Claims (32)

  1. A combined magnetic resonance and positron emission tomography data acquisition system comprising:
    A magnetic resonance scanner including a magnet configured to generate at least a static magnetic field in the magnetic resonance examination region, the magnetic resonance scanner configured to acquire magnetic resonance data from the magnetic resonance examination region;
    A radiation detector configured to detect gamma rays generated by a positron emission annihilation event in a positron emission tomography examination region, wherein the direction of electron acceleration is arranged substantially parallel or antiparallel to the static magnetic field. And a radiation detector comprising an electron multiplier element having an acquisition system.
  2.   The acquisition system of claim 1, wherein the positron emission tomography examination area and the magnetic resonance examination area at least partially overlap.
  3.   The radiation detector is disposed to view the positron emission tomography examination region and includes first and second parallel planar arrays of radiation detectors disposed orthogonal to the static magnetic field. The acquisition system described.
  4. Each planar array of radiation detectors
    A microchannel plate photomultiplier tube, which is a planar array of microchannel plate photomultiplier tubes, wherein the microchannels with electron transfer properties of the microchannel plate photomultiplier tubes are arranged in parallel with the static magnetic field A planar array of
    A planar array of scintillators disposed parallel to the planar array of microchannel plate photomultiplier tubes and disposed between the planar array of microchannel plate photomultiplier tubes and the positron emission tomography examination region; The acquisition system according to claim 3, comprising:
  5.   The magnetic resonance scanner is a radio frequency coil including a radio frequency screen or shield, the first and second being arranged in parallel with the individual first and second parallel plane arrays of radiation detectors. The acquisition system of claim 2, further comprising the radio frequency coil having a planar portion.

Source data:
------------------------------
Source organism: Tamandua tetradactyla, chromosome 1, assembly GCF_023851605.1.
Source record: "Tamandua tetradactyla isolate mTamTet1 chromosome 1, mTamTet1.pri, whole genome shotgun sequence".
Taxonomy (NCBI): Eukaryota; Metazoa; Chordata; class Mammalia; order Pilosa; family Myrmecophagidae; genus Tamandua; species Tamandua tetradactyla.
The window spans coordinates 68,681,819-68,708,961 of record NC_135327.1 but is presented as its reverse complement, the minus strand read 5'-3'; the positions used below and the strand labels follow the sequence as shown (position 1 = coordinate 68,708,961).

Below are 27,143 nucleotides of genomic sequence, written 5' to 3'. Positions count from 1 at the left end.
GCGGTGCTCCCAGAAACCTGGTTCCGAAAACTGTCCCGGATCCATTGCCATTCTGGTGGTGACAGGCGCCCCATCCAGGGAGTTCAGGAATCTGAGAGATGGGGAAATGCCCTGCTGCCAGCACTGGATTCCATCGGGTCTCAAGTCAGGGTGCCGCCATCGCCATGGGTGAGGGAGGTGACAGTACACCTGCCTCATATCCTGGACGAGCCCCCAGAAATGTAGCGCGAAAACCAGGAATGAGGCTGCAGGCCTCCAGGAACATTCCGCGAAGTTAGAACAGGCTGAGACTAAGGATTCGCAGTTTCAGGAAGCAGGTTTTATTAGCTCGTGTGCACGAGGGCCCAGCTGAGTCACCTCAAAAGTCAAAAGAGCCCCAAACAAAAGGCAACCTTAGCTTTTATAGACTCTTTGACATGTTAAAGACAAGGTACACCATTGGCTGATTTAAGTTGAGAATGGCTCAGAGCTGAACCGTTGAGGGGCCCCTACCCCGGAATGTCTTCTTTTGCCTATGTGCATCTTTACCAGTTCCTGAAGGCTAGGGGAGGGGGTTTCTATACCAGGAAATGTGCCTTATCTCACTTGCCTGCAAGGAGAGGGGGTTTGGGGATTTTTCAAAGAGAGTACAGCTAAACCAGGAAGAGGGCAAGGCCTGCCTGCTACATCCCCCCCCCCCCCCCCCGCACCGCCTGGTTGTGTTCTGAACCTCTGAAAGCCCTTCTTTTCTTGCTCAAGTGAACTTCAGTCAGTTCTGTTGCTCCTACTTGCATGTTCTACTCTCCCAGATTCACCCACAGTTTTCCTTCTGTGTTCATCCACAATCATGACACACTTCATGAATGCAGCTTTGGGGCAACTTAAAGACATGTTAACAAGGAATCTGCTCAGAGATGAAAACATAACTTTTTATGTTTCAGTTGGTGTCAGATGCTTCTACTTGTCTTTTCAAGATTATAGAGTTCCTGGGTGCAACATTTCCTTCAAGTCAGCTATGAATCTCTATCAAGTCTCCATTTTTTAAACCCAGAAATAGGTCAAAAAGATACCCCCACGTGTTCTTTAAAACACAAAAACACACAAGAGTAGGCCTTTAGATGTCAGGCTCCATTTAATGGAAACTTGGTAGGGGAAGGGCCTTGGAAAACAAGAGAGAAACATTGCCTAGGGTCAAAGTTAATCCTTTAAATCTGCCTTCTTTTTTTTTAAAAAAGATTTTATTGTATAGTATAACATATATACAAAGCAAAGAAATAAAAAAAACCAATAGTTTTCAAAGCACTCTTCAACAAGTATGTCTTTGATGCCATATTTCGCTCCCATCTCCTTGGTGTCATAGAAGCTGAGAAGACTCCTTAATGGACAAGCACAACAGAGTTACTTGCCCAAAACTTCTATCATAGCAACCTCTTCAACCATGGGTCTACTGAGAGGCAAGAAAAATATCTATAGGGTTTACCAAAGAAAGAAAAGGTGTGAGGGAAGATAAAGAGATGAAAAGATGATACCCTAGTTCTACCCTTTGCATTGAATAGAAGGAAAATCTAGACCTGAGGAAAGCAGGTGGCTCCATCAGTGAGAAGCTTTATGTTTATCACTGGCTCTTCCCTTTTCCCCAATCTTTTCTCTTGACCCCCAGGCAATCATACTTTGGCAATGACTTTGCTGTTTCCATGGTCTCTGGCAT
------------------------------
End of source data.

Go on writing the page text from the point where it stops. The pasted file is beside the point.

6.   The magnetic resonance scanner includes a generally cylindrical magnet that generates the static magnetic field directed parallel to a cylinder axis of the generally cylindrical magnet, and the radiation detector is located inside the generally cylindrical magnet. The acquisition system of claim 1 arranged.
  7.   The acquisition system of claim 6, wherein the positron emission tomography examination region at least partially overlaps the magnetic resonance examination region.
  8. The radiation detector is
    A scintillator disposed inside the generally cylindrical magnet;
    A microchannel plate photomultiplier tube configured to view the scintillator, wherein the microchannel plate photomultiplier tube of the microchannel plate photomultiplier tube is parallel to the static magnetic field and is generally cylindrical. The acquisition system of claim 6, comprising a microchannel plate photomultiplier tube arranged parallel to the cylinder axis of the magnet.
  9. The radiation detector further comprises a scintillator optically coupled to each of the plurality of electron multiplier elements;
    The data acquisition system is adapted to calculate a localized position of a burst of light generated within one of the scintillators based on detection signals from the plurality of electron multiplier elements that are optically coupled. The acquisition system of claim 1, further comprising a configured processor.
  10.   The acquisition system of claim 9, further comprising a radio frequency shield disposed between the electron multiplier element and the inspection region.
  11.   The magnet of claim 1, wherein the magnet generates a static magnetic field between a pair of pole pieces, and the radiation detector is mounted adjacent and parallel to at least one of the pole pieces. Acquisition system.
  12. In the data acquisition method,
    (I) acquiring magnetic resonance data using the magnetic resonance scanner of the combined magnetic resonance and positron emission tomography data acquisition system of claim 1;
    (Ii) acquiring positron emission tomography data using the radiation detector of the combined magnetic resonance and positron emission tomography data acquisition system according to claim 1;
    A data acquisition method, wherein the acquisition step (i) and the acquisition step (ii) are executed simultaneously.
  13. A combined magnetic resonance and positron emission tomography data acquisition system comprising:
    Magnetic field direction having pole pieces arranged on opposite sides of the magnetic resonance examination region and spaced apart from each other and directed from the first pole piece to the second pole piece An open magnetic resonance scanner configured to generate a static magnetic field in at least the magnetic resonance examination region having:
    Detects gamma rays generated by a positron emission annihilation event in a positron emission tomography examination region that is arranged with the first and second spaced pole pieces and at least partially overlaps the magnetic resonance examination region A data acquisition system having first and second arrays of radiation detectors configured as described above.